You both mentioned that you’re trying to move away from the stereotype of bad hotel art. How would you define hotel art? And how did you balance the impulse to install high-quality, sometimes challenging artworks with the need to show things that a broad range of hotel guests can enjoy and appreciate?

LD: For me, hotel art usually has a clear decorative intention, but I think the works in this collection are far more conceptual. That may be the real difference, in short. Our work is also about introducing new materials to the setting. The Kwangho Lee light installation is made entirely out of electrical wire, for instance, which adds a more sculptural element. Another example is the Tony Matelli mirror—it’s made to look like a dusty mirror by using layers of urethane. You might see a decorative mirror of some kind in a hotel, but this adds a new element because his work is very idea-based.

KD: Defining hotel art is not something I would like to do [laughs], but I guess I would say it’s something like quote-unquote interior design art, like what you’d see on HGTV—stretching fabric or framing wallpaper. I also think of ‘70s-style lithographs of French paintings in old frames, but that in itself can be really cool too. In this case, because we were building a collection, we didn’t want it to feel like it was bought to match the décor. It’s about walking that fine line between works that fit into the décor so much that they disappear and works that conflict with the décor.

I think finding good, interesting work that fits with the décor is a strength of mine. I know that’s not necessarily the best way of thinking about art, but when you’re dealing with a commercial, public space it is important. There’s a lot of great work and talented artists out there. Finding something that aesthetically fits the world we were working within was just a matter of looking at a lot of art, or in cases where we had a strong sense of what we wanted, commissioning a piece.

lorna simpson & julian hoeberReturner (2015) by Julian Hoeber (left) and Full (2013) by Lorna Simpson (right) in the Eventi's lobby. Photo credit Skip Hopkins.

What are some of the highlights or big scores from this project, in terms of the works that you sourced or commissioned?

KD: That's a tough question. The first great moment was getting a piece from the Cuban artist Ernesto Leal, which was one of the first commissions we got. It was exciting because he was an artist that I had met just two months before, if that, on a trip to Cuba. It’s not a small feat to commission a work from Cuba and get it to New York—it was a fascinating process and it was cool to see that something like that was possible.

Most recently, we were able to commission Augustus Thompson to do a mural directly on the canvas material that was installed on the wall of one hallway. He’s a really exciting young artist. Finally, I was thrilled to get the Lorna Simpson in there because I’ve loved her work for years. As much as a client wants great work, there’s always a bottom line in terms of budget, so it’s always great to be able to include works of more value. It was also fun to add some light, provocative pieces, including six geometric prints that depict women intertwined in cubes by Yvaral, Victor Vasarely's son, and a vintage lingerie set hand-embroidered with Tupac lyrics by Zoe Buckman.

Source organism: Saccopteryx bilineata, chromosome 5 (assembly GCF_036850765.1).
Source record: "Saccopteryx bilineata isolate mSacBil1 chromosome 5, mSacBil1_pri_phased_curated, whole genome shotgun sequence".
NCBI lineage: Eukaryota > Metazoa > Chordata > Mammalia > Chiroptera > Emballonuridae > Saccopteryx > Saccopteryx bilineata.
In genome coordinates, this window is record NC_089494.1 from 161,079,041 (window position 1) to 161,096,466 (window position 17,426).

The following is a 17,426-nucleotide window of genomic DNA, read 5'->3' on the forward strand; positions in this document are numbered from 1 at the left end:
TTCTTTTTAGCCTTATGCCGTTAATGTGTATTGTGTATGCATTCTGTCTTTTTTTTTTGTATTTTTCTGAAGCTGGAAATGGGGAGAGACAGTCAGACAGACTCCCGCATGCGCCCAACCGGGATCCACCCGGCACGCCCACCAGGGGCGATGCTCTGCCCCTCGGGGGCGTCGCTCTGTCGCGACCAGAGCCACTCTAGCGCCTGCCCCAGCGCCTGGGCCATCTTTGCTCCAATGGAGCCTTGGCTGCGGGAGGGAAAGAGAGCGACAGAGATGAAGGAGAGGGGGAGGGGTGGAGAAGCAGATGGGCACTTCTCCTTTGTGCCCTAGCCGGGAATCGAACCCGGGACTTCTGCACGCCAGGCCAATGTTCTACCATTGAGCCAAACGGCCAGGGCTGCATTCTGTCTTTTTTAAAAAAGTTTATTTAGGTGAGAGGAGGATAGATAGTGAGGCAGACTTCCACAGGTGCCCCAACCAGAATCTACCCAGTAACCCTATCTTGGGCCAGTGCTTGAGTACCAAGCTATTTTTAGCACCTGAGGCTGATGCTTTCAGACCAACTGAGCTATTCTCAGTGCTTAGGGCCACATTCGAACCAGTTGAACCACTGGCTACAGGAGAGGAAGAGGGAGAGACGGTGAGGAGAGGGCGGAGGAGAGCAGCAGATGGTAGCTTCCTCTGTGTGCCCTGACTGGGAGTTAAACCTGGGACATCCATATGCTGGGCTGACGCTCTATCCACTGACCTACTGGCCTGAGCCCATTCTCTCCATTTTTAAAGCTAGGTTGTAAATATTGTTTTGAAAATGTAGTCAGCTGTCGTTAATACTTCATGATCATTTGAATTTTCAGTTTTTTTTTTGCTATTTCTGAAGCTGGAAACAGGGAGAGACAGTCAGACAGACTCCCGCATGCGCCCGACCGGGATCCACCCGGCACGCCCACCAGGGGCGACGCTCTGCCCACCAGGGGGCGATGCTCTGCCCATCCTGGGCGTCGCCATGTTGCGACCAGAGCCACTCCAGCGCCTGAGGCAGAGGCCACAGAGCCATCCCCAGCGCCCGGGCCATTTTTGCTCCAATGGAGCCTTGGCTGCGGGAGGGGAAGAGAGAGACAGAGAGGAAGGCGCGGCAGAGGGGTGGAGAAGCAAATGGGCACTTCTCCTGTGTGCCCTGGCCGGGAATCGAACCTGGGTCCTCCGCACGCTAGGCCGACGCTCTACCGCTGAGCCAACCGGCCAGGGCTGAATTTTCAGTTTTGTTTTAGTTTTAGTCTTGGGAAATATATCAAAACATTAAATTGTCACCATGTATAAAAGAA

LD: Ruby Sky Stiler’s story sticks out to me. She was making figurative wall pieces a few years ago and revisited that in her recent show at Nicelle Beauchene. While she usually creates these works on a smaller scale, we needed something large to fill one of the spaces. Her process of producing our commission actually added to her new series—she started thinking bigger after making that piece for us. It was really nice to work with her during that process, and she was really happy to be doing it. It’s always great when the clients are happy, the artists are happy, and we’re happy [laughs]. 

KD: That piece was actually for Laurent Tourondel’s restaurant L'Amico. He was really hands-on throughout the whole process of getting all the elements of his space together, including the art. I know he was thrilled about the work and how well it fit with his space, so that made us happy too.

ruby sky stilerUntitled (2015) by Ruby Sky Stiler, hung in L'Amico. Photo credit Skip Hopkins.

What kinds of things did you take into account for this project that you might not have for other, non-hotel projects?

KD: Obviously, there are more basic concerns for the works than there might be in a private home—making sure things are really locked into place, giving some pieces deeper frames so if someone’s arm rubs against it would hit the frame instead of the work, being aware of where doors open or trays are stacked, things like that. We have a large piece by Mariah Robertson that goes pretty low to the ground, so we wanted to make sure that piece was behind Plexiglas so it’s not damaged by the luggage trollies going by [laughs]. There are definitely unique things to consider in terms of the physical requirements of the space.

LD: At one point, we had to install a piece on glass—there was always the challenge of working around the different materials on the wall. You can never underestimate what hotel guests will do. We’re all so used to respecting and not touching the artwork, so it’s way different from installing an exhibition. When you put on an exhibition, you know it’s temporary. In this case, we were doing commissions and acquiring works that are going to be in a specific space for a very long time. That was a big difference too, and I think we really succeeded at that.

What’s next for you two? Is there another commission on the horizon?

KD: We are in discussions with them about potentially doing the second floor of the hotel. They’re renovating it to make it a large bar and event space. I’m super excited to see what they do, because it has such amazing bones—there’s great potential there. They’re finishing it up now, so hopefully we’ll be doing another floor soon.